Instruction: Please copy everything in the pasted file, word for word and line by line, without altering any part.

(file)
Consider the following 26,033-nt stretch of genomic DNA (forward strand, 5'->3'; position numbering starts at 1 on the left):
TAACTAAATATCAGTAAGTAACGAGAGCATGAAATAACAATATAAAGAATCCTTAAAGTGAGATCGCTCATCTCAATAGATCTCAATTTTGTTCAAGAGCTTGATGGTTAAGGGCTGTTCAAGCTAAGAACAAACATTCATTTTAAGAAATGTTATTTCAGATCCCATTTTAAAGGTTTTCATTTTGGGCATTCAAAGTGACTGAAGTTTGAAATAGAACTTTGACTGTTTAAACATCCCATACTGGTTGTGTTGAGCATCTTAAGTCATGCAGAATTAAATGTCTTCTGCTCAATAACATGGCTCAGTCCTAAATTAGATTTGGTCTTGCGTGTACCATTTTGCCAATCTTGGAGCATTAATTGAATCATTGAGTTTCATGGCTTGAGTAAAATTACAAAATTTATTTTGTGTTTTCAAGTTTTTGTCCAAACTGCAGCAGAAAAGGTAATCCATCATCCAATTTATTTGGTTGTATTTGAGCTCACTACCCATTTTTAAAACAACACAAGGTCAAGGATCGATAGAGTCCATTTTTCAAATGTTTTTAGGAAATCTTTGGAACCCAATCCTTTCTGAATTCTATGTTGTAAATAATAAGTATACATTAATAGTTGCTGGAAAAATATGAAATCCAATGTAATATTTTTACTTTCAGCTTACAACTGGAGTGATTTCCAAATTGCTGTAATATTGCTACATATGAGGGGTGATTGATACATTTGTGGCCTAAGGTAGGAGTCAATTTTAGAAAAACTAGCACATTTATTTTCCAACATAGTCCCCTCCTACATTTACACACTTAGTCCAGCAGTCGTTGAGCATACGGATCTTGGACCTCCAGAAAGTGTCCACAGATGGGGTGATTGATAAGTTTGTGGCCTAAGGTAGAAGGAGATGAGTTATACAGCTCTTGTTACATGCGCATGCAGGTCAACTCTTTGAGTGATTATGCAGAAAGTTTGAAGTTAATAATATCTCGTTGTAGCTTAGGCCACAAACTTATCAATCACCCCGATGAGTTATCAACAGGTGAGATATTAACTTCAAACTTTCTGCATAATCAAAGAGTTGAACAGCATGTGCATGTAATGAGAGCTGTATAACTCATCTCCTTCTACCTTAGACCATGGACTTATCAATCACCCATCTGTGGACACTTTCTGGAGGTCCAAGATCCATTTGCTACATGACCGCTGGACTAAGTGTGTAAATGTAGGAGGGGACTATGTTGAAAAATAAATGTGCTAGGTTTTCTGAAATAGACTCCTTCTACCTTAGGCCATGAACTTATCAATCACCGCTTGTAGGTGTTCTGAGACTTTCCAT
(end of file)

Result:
Consider the following 26,033-nt stretch of genomic DNA (forward strand, 5'->3'; position numbering starts at 1 on the left):
TAACTAAATATCAGTAAGTAACGAGAGCATGAAATAACAATATAAAGAATCCTTAAAGTGAGATCGCTCATCTCAATAGATCTCAATTTTGTTCAAGAGCTTGATGGTTAAGGGCTGTTCAAGCTAAGAACAAACATTCATTTTAAGAAATGTTATTTCAGATCCCATTTTAAAGGTTTTCATTTTGGGCATTCAAAGTGACTGAAGTTTGAAATAGAACTTTGACTGTTTAAACATCCCATACTGGTTGTGTTGAGCATCTTAAGTCATGCAGAATTAAATGTCTTCTGCTCAATAACATGGCTCAGTCCTAAATTAGATTTGGTCTTGCGTGTACCATTTTGCCAATCTTGGAGCATTAATTGAATCATTGAGTTTCATGGCTTGAGTAAAATTACAAAATTTATTTTGTGTTTTCAAGTTTTTGTCCAAACTGCAGCAGAAAAGGTAATCCATCATCCAATTTATTTGGTTGTATTTGAGCTCACTACCCATTTTTAAAACAACACAAGGTCAAGGATCGATAGAGTCCATTTTTCAAATGTTTTTAGGAAATCTTTGGAACCCAATCCTTTCTGAATTCTATGTTGTAAATAATAAGTATACATTAATAGTTGCTGGAAAAATATGAAATCCAATGTAATATTTTTACTTTCAGCTTACAACTGGAGTGATTTCCAAATTGCTGTAATATTGCTACATATGAGGGGTGATTGATACATTTGTGGCCTAAGGTAGGAGTCAATTTTAGAAAAACTAGCACATTTATTTTCCAACATAGTCCCCTCCTACATTTACACACTTAGTCCAGCAGTCGTTGAGCATACGGATCTTGGACCTCCAGAAAGTGTCCACAGATGGGGTGATTGATAAGTTTGTGGCCTAAGGTAGAAGGAGATGAGTTATACAGCTCTTGTTACATGCGCATGCAGGTCAACTCTTTGAGTGATTATGCAGAAAGTTTGAAGTTAATAATATCTCGTTGTAGCTTAGGCCACAAACTTATCAATCACCCCGATGAGTTATCAACAGGTGAGATATTAACTTCAAACTTTCTGCATAATCAAAGAGTTGAACAGCATGTGCATGTAATGAGAGCTGTATAACTCATCTCCTTCTACCTTAGACCATGGACTTATCAATCACCCATCTGTGGACACTTTCTGGAGGTCCAAGATCCATTTGCTACATGACCGCTGGACTAAGTGTGTAAATGTAGGAGGGGACTATGTTGAAAAATAAATGTGCTAGGTTTTCTGAAATAGACTCCTTCTACCTTAGGCCATGAACTTATCAATCACCGCTTGTAGGTGTTCTGAGACTTTCCAT